Antonio de Cairu, a Portuguese writer and poet who died last year, was from Alverca, a small town not far from Lisbon, where Dr. Antonio Lobo Antunes, Portugal's most outstanding living writer, one year older than de Cairu, also had lived.
In Lobo Antunes' great book of cronicas, The Fat Man and Infinity, translated by Margaret Jull Costa, there is a touching short piece ("Alverca 1970") of Antunes, just out of medical school, attending to his mother's dying and death in his parents' home in Alverca.
de Cairu, a performance artist whose first book was a book of poetry issued in 1965 titled Isa (his sister's name), owned a saloon bar/coffee shop in Alverca, and his posthumously published novel, The Breath of Olive Trees, opens with the fictionalized tale of why he left Portugal.
He receives a letter from "Maria Manuela":
"I have a father who no longer wants me, after having spent money on an education which produced no positive results; a father who spies on people in coffee bars and who reports their political ideals to the Government; a father who beats my mother as my mother beats my grandmother. I have a little 'Byron' in my belly - in my dreams. I await only my Poet to complete my fulfillment. All I need is a night with you - if you will not accept this need, my father will confirm his report on your political views."
de Cairu continues:
"I am alone in a cell filled with silence and anger. Silence brings the stability of one's thoughts - but in confinement, silence can also bring a clarity to the memory of past mistakes and the cruelty of mental torment over life's unresolved issues. In a free space, such torments would magically vanish. Life has a method of fading the past in order to make room for the future, but in a small cell such as this, torments will multiply and reduce a man's life to a humble and fragile existence."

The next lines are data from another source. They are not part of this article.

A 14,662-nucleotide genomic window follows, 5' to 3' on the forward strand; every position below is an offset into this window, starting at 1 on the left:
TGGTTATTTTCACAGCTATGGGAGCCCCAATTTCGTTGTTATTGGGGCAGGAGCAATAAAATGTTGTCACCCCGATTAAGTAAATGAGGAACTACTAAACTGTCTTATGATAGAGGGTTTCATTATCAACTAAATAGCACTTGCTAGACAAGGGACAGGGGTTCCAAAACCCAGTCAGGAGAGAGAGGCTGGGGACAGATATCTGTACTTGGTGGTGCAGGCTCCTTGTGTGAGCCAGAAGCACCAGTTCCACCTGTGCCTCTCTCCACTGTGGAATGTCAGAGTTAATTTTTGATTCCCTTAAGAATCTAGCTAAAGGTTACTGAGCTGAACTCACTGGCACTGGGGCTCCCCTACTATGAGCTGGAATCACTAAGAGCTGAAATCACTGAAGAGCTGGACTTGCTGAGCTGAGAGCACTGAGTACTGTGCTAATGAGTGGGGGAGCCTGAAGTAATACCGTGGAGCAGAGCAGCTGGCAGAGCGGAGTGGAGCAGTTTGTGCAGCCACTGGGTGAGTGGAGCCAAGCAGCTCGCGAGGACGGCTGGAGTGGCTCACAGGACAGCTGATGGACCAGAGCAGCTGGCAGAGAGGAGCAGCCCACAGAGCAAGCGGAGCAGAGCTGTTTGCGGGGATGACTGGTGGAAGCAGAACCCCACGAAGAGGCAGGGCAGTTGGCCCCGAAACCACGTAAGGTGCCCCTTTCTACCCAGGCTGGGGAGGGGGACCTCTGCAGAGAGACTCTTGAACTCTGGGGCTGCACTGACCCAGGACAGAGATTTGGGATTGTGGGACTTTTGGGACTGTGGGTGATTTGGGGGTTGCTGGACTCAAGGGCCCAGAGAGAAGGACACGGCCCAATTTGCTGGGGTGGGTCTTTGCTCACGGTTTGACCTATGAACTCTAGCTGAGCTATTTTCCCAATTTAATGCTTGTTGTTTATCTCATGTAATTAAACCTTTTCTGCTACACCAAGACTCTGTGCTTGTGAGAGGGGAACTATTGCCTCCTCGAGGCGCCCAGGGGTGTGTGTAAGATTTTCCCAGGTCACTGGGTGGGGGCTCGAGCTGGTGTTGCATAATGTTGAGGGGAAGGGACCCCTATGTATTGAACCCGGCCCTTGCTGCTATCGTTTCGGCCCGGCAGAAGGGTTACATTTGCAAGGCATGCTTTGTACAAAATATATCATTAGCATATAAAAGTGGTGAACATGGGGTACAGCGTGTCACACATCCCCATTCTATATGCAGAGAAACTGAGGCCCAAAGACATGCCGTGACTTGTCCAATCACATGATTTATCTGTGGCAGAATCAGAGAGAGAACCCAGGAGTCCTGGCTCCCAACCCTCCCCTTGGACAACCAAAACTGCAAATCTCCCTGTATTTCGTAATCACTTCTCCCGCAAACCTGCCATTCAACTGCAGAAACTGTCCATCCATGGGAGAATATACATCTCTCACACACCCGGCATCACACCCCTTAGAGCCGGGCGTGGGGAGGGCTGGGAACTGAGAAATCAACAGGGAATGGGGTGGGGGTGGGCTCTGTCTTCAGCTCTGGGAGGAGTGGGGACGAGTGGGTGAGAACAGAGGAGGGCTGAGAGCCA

de Cairu lived as an openly gay man during the time of the dictatorships in Portugal. It is the fifth of October 1969, the day of his court case "a year after Marcelo Caetano succeeded the dictator Salazar as prime minister; when international criticism is breathing discontent among Portuguese mothers, forcing the government to abandon the Portuguese colonies; when in France the first shanty towns are beginning to appear, filled with Portuguese youngsters who have fled there to escape their military service, exchanging their original skills for slavery; when tinned sardines have started to appear in English shops as food for cats; when Mateus has started to embellish the tables of Europe owing to the ingenious design of the bottle and the label; when Portuguese footballer Eusebio has brought to the attention of Europe that a nation called Portugal is not a part of Spain and when I awaken on this fateful day, the fifth of October 1969, I am convinced that Portugal is a little garden planted along the shore of the Western part of Europe and that I am not a victim of a Fascist regime."
The Nobel laureate, the late Jose Saramago, wrote in his native Portuguese, and Lobo Antunes, writes in Portuguese, but de Cairu, who flees to England, (first to Bristol for a decade, then later in life to London) chooses to write his two novels, the first being The Man Who Loved Cherry Trees, in English, his second language. Of his Portuguese modernist literary predecessors, it was only Pessoa, in his first two slim volumes of self-published poetry, who chose to write in English. Pessoa is always insistent on the "specificity" of the Portuguese, the language, the people, the country, and de Cairu's English is a Portuguese English in the same way as there is an American English, East Indian English, West Indies English, and Antipodean English.